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Unsung Hero: Aric Walton of Yarmouth, helping others to STRIVE

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Unsung Hero: Aric Walton of Yarmouth, helping others to STRIVE

YARMOUTH — When he was a senior at the University of New Hampshire, Aric Walton took a grant-writing course, which required each student to write a practice grant proposal.

Walton decided to write a real grant proposal to a real organization for a real purpose: to establish a wilderness program for at-risk youth in Newmarket, N.H.

“Many of these kids came from challenging circumstances,” Walton explained, “and they hadn’t had the opportunity to experience the natural beauty of the area."

Lo and behold, the Division of Children, Youth and Families awarded him a $20,000 grant to launch the program. Walton spent 2 1/2 years after graduation working with the Recreation Department of Newmarket, which secured additional funds for his salary and other expenses.

Walton and his wife Jessica, a fellow UNH graduate and Yarmouth native, decided to return to Maine in 2006. He got a position with Demont Associates, a Portland firm, which provides counsel and support to nonprofit organizations, and she began working as an occupational therapist at Maine Medical Center.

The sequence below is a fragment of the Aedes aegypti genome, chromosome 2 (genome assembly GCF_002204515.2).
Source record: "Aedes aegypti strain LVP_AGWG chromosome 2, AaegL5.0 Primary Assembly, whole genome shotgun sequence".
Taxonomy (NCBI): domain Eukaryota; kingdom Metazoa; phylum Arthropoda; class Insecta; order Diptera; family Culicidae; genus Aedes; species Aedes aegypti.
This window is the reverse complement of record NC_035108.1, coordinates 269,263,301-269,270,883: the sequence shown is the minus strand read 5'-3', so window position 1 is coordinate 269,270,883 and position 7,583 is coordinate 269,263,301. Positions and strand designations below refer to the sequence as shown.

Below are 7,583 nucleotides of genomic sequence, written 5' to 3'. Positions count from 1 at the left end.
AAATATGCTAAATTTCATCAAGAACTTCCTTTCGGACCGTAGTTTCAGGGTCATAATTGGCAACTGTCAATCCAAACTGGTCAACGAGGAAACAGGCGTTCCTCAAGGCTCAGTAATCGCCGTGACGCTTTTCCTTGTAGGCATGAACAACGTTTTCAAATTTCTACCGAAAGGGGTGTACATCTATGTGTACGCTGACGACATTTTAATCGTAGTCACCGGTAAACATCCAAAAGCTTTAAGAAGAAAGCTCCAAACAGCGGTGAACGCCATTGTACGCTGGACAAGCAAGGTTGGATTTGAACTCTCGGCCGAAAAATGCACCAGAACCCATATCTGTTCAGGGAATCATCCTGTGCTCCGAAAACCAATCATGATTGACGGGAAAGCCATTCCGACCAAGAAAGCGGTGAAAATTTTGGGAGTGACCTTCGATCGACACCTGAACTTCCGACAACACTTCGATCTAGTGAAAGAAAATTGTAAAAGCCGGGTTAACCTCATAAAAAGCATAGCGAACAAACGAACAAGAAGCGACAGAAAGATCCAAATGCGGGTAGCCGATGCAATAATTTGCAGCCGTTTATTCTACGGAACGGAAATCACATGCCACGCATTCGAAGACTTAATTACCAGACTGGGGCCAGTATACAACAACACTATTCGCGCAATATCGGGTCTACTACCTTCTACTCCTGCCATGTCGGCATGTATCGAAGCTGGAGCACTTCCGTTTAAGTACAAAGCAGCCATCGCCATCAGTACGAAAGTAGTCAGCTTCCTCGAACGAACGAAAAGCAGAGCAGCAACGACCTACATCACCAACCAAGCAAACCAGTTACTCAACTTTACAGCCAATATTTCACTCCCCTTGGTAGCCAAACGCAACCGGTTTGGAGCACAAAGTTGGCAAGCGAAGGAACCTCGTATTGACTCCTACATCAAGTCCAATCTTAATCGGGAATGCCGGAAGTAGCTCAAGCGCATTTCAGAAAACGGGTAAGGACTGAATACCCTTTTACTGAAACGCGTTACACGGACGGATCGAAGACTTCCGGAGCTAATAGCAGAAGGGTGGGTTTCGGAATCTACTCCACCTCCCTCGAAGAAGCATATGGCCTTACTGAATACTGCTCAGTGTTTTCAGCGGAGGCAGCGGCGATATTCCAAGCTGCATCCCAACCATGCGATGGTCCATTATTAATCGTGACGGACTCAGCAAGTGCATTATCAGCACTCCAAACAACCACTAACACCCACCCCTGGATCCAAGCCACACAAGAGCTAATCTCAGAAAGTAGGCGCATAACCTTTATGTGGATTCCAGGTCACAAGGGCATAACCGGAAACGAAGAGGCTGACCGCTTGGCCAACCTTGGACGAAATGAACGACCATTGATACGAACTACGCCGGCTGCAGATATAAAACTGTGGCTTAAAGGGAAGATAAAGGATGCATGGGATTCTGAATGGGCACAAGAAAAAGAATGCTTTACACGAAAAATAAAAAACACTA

Shortly after moving back to Maine, Walton discovered STRIVE, a South Portland-based organization that sponsors programs designed to serve tweens, teens and young adults with disabilities. STRIVE’s mission – "Support, Transition, Reflection, Innovation, Vocation, Education" – immediately struck a chord.

“The schools in Yarmouth have always done a great job of inclusion,” he said. “There’s no segmentation.”

Walton noted that one of his high school classmates had Down syndrome and had been very well accepted. Coincidentally, he went on to be well served by the programs at STRIVE.

The various STRIVE programs, which serve 850 young adults in greater Portland, run the gamut, including providing a social outlet; helping young people develop basic living skills, such as managing money, taking public transportation, cooking, and resolving conflicts; living independently, and, most of all, becoming a contributing member of the community.

One of its most innovative programs, STRIVE U, run in partnership with the University of Southern Maine, enables students with disabilities to benefit from two years of a carefully designed higher education experience.

For the last five years, Walton, whose day job is serving as the assistant director of annual giving at Bowdoin College, has been active in all areas of STRIVE, including attending various events, such as Friday-night socials, a 5K race and the STRIVE Dance Marathon, a popular annual fundraiser held at the Maine Mall; lining up corporate sponsors, and serving on the STRIVE Steering Committee. He also serves as a valuable one-on-one sounding board for Peter Brown, STRIVE program director.

Brown spoke highly of Walton’s contributions.

“Aric is the definition of an ‘Unsung Hero,’" Brown said. "He shows up early at events, and he stays late. He’s active in the Steering Committee, which helps conceive new programs or events. And he helps gets sponsors. He steps in to do whatever needs to be done.”

Walton, in turn, derives great satisfaction from serving STRIVE.

“When the organization sees a need, it tries to fill it," he said. "When you attend a STRIVE event, you see the good in people. The whole global community would be better off if we all had that attitude.”